Welcome to Johgi Nyorai
Johgi Nyorai Saihoji Temple is a Buddhist temple in Sendai, Japan. Our most sacred treasure is a painted scroll of Amida Buddha which is kept in the main temple pictured above. This holy painting of Amida Buddaha is called Johgi Nyorai because Johgi is the name of this location, and Nyorai means Buddha. This is a secret Buddha, and the center door is opened only five times each year. Johgi Nyorai is believed to bring good luck to those who pray regularly for their family’s happiness such as happy weddings, easy childbirth, health, or success in business. Many people, attracted by Buddha’s miraculous virtues, continually visit here in order to pray. ( From a guide of Johgi Nyorai Saihoji Temple)
This museum displays the work of world famous photographer Ken Domon. Domon’s powerful masterpieces the “Pilgrimage to Old Temples” and “Hiroshima” series, and his other photographs are on view. The work of top artists, such as the beauty of this building that complements the natural surroundings, the gardens, sculptures and the work’s name plates, all combine to create the artistic space in this museum.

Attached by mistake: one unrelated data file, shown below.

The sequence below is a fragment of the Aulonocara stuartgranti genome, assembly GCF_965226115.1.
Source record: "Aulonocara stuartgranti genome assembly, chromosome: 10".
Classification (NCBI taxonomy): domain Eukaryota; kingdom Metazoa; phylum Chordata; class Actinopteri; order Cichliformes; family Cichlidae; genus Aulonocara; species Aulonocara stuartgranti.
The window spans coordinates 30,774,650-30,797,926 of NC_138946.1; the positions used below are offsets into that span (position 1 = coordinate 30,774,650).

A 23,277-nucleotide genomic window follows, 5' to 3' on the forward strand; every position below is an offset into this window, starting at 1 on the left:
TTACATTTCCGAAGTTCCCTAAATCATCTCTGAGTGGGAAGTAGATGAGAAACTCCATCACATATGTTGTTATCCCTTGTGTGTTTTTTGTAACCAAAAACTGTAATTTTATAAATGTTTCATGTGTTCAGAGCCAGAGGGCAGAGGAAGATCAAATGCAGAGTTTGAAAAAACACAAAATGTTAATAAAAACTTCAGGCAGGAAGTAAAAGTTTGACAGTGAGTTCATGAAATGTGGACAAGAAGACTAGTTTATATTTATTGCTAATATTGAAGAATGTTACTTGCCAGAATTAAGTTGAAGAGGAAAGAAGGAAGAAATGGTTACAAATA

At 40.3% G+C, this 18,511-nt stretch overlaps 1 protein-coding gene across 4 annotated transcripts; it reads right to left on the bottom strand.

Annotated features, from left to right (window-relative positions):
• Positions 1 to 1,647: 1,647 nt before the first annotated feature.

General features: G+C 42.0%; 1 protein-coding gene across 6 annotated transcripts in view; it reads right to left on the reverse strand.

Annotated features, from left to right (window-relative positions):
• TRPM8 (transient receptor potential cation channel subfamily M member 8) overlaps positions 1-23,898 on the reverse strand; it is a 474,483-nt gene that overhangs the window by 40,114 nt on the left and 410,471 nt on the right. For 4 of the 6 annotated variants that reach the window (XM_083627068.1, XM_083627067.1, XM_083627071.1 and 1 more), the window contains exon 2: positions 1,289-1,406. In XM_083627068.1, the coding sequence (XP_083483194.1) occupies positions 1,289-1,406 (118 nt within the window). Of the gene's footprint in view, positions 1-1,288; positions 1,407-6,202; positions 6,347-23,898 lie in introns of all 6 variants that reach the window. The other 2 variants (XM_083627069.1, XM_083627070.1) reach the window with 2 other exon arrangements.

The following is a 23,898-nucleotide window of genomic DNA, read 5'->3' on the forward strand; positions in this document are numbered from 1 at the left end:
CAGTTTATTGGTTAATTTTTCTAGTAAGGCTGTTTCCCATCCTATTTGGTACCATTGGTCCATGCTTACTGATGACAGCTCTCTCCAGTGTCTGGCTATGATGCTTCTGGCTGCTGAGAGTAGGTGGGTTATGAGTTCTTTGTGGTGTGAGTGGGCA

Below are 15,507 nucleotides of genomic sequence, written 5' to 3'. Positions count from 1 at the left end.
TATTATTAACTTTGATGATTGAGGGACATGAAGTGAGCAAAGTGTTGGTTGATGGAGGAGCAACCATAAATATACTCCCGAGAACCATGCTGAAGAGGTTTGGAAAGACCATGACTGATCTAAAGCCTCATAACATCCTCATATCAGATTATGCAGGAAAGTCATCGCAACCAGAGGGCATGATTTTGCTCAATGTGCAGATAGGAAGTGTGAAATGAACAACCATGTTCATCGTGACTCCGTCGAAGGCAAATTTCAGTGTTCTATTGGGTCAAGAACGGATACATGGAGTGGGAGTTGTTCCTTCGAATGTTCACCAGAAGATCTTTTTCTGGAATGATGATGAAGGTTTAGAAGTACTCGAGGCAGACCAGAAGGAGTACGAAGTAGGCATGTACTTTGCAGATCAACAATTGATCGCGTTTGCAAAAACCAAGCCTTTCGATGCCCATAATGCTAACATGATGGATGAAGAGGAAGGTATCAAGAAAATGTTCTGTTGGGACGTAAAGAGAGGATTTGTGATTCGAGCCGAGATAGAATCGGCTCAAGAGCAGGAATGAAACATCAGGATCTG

(From the guidebook “Museums in Yamagata”)
About Ken Domon (1909 〜 1990)
A photographer, born in Sakata City, Ymagata Prefecture. He is a great master who established the realism in the photographic world. He was in a certain period called a demon for news photographic work and is now well known throughout the world.
” A Pilgrimage through Old Temples”, his lifework, is regarded as the pinnacle among his masterpieces and is followed by the similarly distinguished works, such as “Muroji Temple”, “Hiroshima”, “The Children in Chikuho”, “Bunraku Puppets”, “Features”, “Old Ceramics in Japan”, “Wanderings through Old Kilns”, “Lives of Japanese Master-hands” and many other works. Every work of these is famous respectively as a great monument.
The artistic value of Ken Domon is said to lie in his snappings at the beauties of Japan and minds of the Japanese. His achievements in photography are highly evaluated and he won not only the first Ars Photographic Culture Prize in 1943, but got many excellent prizes. He was decorated in 1972 with a Purple Ribbon Medal, and in 1980 with the Fourth Order of Merit with Minor Cordon of the Rising Sun.
(From a guidebook of Ken Domon Museum of Photography)